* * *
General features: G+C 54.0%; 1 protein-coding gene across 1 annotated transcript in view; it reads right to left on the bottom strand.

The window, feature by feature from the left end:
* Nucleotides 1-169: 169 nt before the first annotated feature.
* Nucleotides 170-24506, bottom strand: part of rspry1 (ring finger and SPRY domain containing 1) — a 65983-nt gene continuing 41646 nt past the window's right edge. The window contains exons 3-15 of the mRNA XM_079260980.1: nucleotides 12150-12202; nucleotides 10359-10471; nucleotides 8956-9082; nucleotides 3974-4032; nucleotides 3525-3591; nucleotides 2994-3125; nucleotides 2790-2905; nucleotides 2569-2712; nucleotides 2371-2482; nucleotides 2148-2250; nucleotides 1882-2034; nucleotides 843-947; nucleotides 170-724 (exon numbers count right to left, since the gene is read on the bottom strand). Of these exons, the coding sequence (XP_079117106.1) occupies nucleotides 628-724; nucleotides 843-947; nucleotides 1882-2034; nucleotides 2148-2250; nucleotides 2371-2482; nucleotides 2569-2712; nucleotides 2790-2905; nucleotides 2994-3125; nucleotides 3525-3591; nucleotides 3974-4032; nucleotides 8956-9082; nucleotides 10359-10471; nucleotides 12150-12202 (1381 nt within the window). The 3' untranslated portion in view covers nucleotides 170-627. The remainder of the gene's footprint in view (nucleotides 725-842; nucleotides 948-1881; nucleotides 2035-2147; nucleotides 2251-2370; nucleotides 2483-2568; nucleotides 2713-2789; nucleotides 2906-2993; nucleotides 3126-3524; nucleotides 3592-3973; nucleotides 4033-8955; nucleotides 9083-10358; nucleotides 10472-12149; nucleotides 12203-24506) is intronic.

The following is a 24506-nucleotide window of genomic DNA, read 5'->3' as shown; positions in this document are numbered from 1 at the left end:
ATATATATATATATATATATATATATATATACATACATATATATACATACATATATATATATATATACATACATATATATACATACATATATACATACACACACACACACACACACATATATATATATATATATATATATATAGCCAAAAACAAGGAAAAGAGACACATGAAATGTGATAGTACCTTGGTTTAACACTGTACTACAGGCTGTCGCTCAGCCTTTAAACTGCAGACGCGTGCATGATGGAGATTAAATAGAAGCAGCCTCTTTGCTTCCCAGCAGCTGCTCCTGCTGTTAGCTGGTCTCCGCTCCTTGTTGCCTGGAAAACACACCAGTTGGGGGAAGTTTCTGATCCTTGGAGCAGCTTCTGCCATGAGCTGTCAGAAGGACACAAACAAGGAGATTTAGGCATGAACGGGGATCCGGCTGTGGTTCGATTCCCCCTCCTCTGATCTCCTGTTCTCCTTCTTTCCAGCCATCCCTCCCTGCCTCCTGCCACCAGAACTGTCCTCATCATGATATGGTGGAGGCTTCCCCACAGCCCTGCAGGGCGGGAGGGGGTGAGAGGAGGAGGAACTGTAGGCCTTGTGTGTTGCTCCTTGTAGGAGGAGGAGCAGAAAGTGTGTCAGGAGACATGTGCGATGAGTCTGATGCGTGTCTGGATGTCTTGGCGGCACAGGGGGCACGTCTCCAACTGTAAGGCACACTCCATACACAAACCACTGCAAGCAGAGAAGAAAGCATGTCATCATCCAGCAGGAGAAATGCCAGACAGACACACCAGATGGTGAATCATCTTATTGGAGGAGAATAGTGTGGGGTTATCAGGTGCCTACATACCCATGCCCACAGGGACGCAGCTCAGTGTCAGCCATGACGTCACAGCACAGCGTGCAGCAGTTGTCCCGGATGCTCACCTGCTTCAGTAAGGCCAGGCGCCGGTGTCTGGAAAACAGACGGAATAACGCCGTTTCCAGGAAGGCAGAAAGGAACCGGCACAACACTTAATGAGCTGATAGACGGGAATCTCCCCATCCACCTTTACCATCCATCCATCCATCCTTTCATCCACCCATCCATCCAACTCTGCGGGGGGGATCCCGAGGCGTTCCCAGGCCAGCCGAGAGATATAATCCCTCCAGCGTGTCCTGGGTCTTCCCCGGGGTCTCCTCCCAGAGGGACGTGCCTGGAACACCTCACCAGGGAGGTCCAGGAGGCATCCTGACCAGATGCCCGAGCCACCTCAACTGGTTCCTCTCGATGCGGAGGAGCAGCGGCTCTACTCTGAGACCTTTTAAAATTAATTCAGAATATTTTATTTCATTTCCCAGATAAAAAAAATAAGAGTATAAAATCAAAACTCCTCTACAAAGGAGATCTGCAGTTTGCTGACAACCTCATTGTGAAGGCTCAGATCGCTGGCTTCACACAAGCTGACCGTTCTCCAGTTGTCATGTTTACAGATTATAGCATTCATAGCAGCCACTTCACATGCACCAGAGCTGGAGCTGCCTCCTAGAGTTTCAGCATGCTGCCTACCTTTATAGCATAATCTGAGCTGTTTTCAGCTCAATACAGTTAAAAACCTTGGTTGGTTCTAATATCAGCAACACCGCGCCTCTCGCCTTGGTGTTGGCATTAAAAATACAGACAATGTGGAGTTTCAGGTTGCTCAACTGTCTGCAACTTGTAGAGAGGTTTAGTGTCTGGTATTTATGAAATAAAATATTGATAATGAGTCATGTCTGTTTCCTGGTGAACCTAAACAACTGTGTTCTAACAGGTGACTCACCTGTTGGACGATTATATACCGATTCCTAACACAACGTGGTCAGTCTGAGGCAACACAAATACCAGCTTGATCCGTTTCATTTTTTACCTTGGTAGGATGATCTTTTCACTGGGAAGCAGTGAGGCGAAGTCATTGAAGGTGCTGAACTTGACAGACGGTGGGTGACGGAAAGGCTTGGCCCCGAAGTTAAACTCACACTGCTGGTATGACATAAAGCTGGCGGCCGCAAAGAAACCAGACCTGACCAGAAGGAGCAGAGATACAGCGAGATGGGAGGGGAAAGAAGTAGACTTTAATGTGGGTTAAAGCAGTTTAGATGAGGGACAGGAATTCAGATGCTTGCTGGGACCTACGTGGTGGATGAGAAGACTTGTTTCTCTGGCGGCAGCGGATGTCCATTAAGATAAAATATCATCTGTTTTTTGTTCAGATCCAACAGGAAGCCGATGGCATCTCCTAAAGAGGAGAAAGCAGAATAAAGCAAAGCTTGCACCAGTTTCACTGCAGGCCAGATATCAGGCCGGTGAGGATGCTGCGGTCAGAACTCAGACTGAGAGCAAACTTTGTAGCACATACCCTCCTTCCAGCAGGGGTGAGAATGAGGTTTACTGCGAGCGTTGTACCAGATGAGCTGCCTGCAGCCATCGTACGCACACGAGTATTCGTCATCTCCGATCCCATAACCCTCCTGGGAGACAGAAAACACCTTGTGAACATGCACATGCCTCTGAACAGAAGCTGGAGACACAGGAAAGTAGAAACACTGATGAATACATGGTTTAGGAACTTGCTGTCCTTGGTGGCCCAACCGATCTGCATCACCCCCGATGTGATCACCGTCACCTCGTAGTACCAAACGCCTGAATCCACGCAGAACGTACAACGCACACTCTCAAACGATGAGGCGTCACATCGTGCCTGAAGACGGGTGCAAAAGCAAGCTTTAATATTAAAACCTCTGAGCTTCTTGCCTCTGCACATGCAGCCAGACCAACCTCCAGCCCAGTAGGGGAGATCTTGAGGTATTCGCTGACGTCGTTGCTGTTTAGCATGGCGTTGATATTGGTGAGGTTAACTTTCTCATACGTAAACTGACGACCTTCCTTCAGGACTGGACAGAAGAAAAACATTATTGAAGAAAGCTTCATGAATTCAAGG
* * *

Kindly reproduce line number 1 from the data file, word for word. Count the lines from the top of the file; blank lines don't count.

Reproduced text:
General features: G+C 54.0%; 1 protein-coding gene across 1 annotated transcript in view; it reads right to left on the bottom strand.